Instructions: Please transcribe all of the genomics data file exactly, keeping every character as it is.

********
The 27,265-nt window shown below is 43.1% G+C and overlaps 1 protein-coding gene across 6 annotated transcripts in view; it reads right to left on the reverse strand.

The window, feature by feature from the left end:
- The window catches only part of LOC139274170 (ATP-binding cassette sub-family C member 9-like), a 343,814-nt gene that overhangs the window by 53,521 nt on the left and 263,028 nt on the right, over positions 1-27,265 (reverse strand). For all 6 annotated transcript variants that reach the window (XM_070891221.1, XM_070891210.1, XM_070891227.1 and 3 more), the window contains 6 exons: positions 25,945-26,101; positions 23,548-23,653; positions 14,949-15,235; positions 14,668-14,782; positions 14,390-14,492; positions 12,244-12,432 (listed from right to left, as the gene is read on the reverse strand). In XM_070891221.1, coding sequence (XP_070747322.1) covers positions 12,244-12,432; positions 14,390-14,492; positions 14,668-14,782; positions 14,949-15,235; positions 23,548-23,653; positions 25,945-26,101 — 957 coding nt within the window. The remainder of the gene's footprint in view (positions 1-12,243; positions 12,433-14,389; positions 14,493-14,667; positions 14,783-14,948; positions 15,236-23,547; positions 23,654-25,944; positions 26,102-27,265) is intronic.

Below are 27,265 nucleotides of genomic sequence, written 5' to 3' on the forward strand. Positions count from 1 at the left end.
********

The 27,265-nt window shown below is 43.1% G+C and overlaps 1 protein-coding gene across 6 annotated transcripts in view; it reads right to left on the reverse strand.

The window, feature by feature from the left end:
- The window catches only part of LOC139274170 (ATP-binding cassette sub-family C member 9-like), a 343,814-nt gene that overhangs the window by 53,521 nt on the left and 263,028 nt on the right, over positions 1-27,265 (reverse strand). For all 6 annotated transcript variants that reach the window (XM_070891221.1, XM_070891210.1, XM_070891227.1 and 3 more), the window contains 6 exons: positions 25,945-26,101; positions 23,548-23,653; positions 14,949-15,235; positions 14,668-14,782; positions 14,390-14,492; positions 12,244-12,432 (listed from right to left, as the gene is read on the reverse strand). In XM_070891221.1, coding sequence (XP_070747322.1) covers positions 12,244-12,432; positions 14,390-14,492; positions 14,668-14,782; positions 14,949-15,235; positions 23,548-23,653; positions 25,945-26,101 — 957 coding nt within the window. The remainder of the gene's footprint in view (positions 1-12,243; positions 12,433-14,389; positions 14,493-14,667; positions 14,783-14,948; positions 15,236-23,547; positions 23,654-25,944; positions 26,102-27,265) is intronic.

Below are 27,265 nucleotides of genomic sequence, written 5' to 3' on the forward strand. Positions count from 1 at the left end.